[an error occurred while processing this directive]
BBC News
watch One-Minute World News
Last Updated: Wednesday, 5 January, 2005, 13:01 GMT
Iran to allow military site probe
Detail of Parchin complex (photo: DigitalGlobe/Isis)
The US says Parchin is suspicious (photo: DigitalGlobe/Isis)
Iran is to allow the UN nuclear watchdog to carry out inspections at one of its most secret military sites.

Inspectors from the International Atomic Energy Agency (IAEA) are on standby to visit the plant, at Parchin.

US officials have accused Iran of using a civilian nuclear programme as front to develop atomic weapons.

Iran has consistently denied the claim, but an IAEA report published last October expressed concern over possible "dual-use" of nuclear technology.

The head of the IAEA, Mohammed ElBaradei, said the organisation will send inspectors to Parchin "within days or weeks".

US officials have alleged that a secret annex at the Parchin plant, 30 km (20 miles) south-west of Tehran, could be used for research into high explosives.

The IAEA is co-ordinating details of the visit with the Iranian authorities, Mr ElBaradei said.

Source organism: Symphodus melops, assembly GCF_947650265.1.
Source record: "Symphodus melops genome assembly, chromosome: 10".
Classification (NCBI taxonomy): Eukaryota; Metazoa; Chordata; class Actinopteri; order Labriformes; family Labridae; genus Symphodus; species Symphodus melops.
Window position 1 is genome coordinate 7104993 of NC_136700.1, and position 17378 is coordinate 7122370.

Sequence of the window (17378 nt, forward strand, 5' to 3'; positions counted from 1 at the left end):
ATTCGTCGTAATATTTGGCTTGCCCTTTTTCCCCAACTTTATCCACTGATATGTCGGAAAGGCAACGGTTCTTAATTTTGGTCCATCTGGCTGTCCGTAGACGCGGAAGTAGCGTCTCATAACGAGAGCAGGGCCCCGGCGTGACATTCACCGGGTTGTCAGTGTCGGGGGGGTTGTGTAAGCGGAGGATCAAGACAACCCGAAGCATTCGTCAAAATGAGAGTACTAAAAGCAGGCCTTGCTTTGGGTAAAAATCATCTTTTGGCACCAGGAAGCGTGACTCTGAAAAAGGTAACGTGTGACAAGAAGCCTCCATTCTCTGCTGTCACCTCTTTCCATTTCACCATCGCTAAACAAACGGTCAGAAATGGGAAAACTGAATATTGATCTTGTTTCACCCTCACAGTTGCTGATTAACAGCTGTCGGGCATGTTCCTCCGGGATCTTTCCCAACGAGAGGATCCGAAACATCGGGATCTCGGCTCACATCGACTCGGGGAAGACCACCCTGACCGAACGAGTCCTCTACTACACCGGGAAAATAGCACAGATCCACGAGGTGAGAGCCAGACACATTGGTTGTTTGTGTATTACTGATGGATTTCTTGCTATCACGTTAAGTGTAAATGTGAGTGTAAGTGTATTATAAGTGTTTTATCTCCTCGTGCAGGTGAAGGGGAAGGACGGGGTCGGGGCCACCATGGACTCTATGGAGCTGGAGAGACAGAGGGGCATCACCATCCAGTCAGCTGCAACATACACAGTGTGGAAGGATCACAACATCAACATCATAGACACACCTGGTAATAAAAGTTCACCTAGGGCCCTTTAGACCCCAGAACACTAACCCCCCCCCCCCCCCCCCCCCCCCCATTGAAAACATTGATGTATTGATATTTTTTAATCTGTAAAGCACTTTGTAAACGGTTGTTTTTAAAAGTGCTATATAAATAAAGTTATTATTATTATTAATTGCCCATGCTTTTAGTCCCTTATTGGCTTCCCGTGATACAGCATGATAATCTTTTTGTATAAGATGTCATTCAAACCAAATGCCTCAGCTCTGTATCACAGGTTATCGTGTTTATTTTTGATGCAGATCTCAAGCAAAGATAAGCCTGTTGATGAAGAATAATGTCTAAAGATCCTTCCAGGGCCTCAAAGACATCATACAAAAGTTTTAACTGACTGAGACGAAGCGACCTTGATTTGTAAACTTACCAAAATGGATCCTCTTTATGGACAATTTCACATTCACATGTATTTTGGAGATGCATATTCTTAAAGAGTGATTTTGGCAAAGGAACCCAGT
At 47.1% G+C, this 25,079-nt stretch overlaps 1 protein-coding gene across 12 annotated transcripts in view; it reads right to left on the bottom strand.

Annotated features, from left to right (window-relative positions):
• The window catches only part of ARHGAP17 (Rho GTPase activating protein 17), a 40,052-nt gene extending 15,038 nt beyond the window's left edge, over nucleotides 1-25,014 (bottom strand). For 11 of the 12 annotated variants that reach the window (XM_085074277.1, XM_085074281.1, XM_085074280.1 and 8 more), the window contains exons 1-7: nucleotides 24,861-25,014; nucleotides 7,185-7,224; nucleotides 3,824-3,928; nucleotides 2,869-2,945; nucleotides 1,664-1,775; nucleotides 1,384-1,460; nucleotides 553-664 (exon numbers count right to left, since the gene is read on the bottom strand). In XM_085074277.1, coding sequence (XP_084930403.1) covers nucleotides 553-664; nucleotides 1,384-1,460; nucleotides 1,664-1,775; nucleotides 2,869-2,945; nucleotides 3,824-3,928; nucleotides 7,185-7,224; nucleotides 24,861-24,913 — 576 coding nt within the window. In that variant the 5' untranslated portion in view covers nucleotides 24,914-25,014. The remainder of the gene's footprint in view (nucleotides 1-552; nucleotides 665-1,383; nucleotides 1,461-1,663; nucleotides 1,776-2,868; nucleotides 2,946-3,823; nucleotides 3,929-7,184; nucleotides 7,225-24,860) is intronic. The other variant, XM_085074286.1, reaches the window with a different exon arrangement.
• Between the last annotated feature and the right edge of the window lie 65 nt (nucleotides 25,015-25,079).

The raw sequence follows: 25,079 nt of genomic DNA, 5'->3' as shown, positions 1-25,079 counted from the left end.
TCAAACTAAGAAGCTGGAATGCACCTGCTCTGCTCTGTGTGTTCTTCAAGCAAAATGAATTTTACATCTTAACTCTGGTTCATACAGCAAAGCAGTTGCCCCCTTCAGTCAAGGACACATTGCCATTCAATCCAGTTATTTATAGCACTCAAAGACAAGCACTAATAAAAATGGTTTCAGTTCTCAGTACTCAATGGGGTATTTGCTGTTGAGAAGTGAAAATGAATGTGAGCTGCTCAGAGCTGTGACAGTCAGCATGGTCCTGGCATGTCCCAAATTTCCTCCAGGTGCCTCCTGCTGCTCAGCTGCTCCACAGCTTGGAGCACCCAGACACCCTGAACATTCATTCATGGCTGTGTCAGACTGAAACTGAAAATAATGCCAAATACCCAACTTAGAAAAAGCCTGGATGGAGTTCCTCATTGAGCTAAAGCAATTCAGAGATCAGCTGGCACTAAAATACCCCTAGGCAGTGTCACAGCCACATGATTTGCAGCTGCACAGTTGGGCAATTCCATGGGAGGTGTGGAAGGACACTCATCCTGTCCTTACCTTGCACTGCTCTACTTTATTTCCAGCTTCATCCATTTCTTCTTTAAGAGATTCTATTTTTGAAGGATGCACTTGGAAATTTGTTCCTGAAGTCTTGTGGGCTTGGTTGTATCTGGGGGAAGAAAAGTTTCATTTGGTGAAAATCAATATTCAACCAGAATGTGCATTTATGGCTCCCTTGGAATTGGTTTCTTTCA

Sensitive evidence

Iran has been under investigation for allegedly pursuing a programme of "weaponisation" while publicly claiming to pursue a civilian nuclear programme.

In November the US failed in a bid to have the IAEA refer Iran to the UN Security Council over alleged breaches of IAEA resolutions on weapons development.

Instead Iran offered to halt the development of centrifuges designed to enrich uranium - a key stage in "weaponisation".

European nations, led by Britain, France and Germany, have used diplomacy to convince Iran to co-operate with the international community.

The US maintains that Iran is developing weapons, but says that evidence it holds is sensitive and hard to verify.

Hassan Rohani says the suspension is only temporary

The BBC is not responsible for the content of external internet sites


News Front Page | Africa | Americas | Asia-Pacific | Europe | Middle East | South Asia
UK | Business | Entertainment | Science/Nature | Technology | Health
Have Your Say | In Pictures | Week at a Glance | Country Profiles | In Depth | Programmes
Americas Africa Europe Middle East South Asia Asia Pacific